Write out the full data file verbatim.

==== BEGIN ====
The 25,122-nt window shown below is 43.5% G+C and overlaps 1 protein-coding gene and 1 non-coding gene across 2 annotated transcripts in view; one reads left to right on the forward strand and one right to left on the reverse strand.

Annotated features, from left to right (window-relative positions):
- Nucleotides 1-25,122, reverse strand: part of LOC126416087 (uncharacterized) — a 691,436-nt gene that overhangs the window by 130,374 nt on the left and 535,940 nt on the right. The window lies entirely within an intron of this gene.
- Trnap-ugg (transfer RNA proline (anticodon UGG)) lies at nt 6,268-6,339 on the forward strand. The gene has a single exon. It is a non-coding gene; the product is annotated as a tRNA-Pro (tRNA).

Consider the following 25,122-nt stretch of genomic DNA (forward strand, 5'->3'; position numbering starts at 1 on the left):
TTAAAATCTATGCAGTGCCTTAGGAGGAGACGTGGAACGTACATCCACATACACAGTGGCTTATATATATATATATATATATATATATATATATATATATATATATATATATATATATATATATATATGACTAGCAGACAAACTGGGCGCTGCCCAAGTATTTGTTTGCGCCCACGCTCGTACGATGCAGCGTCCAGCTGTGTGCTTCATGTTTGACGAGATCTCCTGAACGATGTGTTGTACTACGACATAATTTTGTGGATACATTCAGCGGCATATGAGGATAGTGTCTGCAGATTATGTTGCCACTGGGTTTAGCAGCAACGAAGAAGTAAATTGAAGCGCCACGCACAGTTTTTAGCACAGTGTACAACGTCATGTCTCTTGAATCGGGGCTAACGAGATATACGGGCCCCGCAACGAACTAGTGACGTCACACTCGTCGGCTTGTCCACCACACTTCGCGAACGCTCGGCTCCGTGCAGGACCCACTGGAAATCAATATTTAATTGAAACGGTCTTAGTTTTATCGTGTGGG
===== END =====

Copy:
The 25,122-nt window shown below is 43.5% G+C and overlaps 1 protein-coding gene and 1 non-coding gene across 2 annotated transcripts in view; one reads left to right on the forward strand and one right to left on the reverse strand.

Annotated features, from left to right (window-relative positions):
- Nucleotides 1-25,122, reverse strand: part of LOC126416087 (uncharacterized) — a 691,436-nt gene that overhangs the window by 130,374 nt on the left and 535,940 nt on the right. The window lies entirely within an intron of this gene.
- Trnap-ugg (transfer RNA proline (anticodon UGG)) lies at nt 6,268-6,339 on the forward strand. The gene has a single exon. It is a non-coding gene; the product is annotated as a tRNA-Pro (tRNA).

Consider the following 25,122-nt stretch of genomic DNA (forward strand, 5'->3'; position numbering starts at 1 on the left):
TTAAAATCTATGCAGTGCCTTAGGAGGAGACGTGGAACGTACATCCACATACACAGTGGCTTATATATATATATATATATATATATATATATATATATATATATATATATATATATATATATATATATGACTAGCAGACAAACTGGGCGCTGCCCAAGTATTTGTTTGCGCCCACGCTCGTACGATGCAGCGTCCAGCTGTGTGCTTCATGTTTGACGAGATCTCCTGAACGATGTGTTGTACTACGACATAATTTTGTGGATACATTCAGCGGCATATGAGGATAGTGTCTGCAGATTATGTTGCCACTGGGTTTAGCAGCAACGAAGAAGTAAATTGAAGCGCCACGCACAGTTTTTAGCACAGTGTACAACGTCATGTCTCTTGAATCGGGGCTAACGAGATATACGGGCCCCGCAACGAACTAGTGACGTCACACTCGTCGGCTTGTCCACCACACTTCGCGAACGCTCGGCTCCGTGCAGGACCCACTGGAAATCAATATTTAATTGAAACGGTCTTAGTTTTATCGTGTGGG